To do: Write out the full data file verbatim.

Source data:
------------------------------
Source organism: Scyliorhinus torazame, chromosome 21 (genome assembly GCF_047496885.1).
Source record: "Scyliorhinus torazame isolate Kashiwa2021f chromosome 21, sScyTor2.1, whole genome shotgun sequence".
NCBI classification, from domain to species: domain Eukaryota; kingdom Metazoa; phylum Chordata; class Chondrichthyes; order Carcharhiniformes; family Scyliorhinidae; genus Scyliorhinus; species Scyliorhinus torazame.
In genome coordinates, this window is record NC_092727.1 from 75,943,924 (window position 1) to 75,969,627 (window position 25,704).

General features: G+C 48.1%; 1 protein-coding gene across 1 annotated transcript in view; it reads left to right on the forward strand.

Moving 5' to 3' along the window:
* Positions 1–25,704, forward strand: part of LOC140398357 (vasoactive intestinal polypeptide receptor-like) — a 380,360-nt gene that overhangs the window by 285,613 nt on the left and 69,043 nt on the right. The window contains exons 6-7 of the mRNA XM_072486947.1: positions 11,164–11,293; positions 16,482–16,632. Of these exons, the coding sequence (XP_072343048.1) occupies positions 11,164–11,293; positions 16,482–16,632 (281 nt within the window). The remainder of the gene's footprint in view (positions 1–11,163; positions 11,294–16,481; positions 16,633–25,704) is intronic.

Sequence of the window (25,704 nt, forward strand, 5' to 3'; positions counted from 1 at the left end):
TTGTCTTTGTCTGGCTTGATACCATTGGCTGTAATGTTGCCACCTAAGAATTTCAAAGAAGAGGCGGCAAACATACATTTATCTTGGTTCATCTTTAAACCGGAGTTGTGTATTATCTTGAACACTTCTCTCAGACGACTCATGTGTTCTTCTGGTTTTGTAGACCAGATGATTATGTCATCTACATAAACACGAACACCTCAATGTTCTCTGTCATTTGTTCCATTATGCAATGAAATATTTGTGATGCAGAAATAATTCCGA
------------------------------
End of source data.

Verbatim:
Source organism: Scyliorhinus torazame, chromosome 21 (genome assembly GCF_047496885.1).
Source record: "Scyliorhinus torazame isolate Kashiwa2021f chromosome 21, sScyTor2.1, whole genome shotgun sequence".
NCBI classification, from domain to species: domain Eukaryota; kingdom Metazoa; phylum Chordata; class Chondrichthyes; order Carcharhiniformes; family Scyliorhinidae; genus Scyliorhinus; species Scyliorhinus torazame.
In genome coordinates, this window is record NC_092727.1 from 75,943,924 (window position 1) to 75,969,627 (window position 25,704).

General features: G+C 48.1%; 1 protein-coding gene across 1 annotated transcript in view; it reads left to right on the forward strand.

Moving 5' to 3' along the window:
* Positions 1–25,704, forward strand: part of LOC140398357 (vasoactive intestinal polypeptide receptor-like) — a 380,360-nt gene that overhangs the window by 285,613 nt on the left and 69,043 nt on the right. The window contains exons 6-7 of the mRNA XM_072486947.1: positions 11,164–11,293; positions 16,482–16,632. Of these exons, the coding sequence (XP_072343048.1) occupies positions 11,164–11,293; positions 16,482–16,632 (281 nt within the window). The remainder of the gene's footprint in view (positions 1–11,163; positions 11,294–16,481; positions 16,633–25,704) is intronic.

Sequence of the window (25,704 nt, forward strand, 5' to 3'; positions counted from 1 at the left end):
TTGTCTTTGTCTGGCTTGATACCATTGGCTGTAATGTTGCCACCTAAGAATTTCAAAGAAGAGGCGGCAAACATACATTTATCTTGGTTCATCTTTAAACCGGAGTTGTGTATTATCTTGAACACTTCTCTCAGACGACTCATGTGTTCTTCTGGTTTTGTAGACCAGATGATTATGTCATCTACATAAACACGAACACCTCAATGTTCTCTGTCATTTGTTCCATTATGCAATGAAATATTTGTGATGCAGAAATAATTCCGA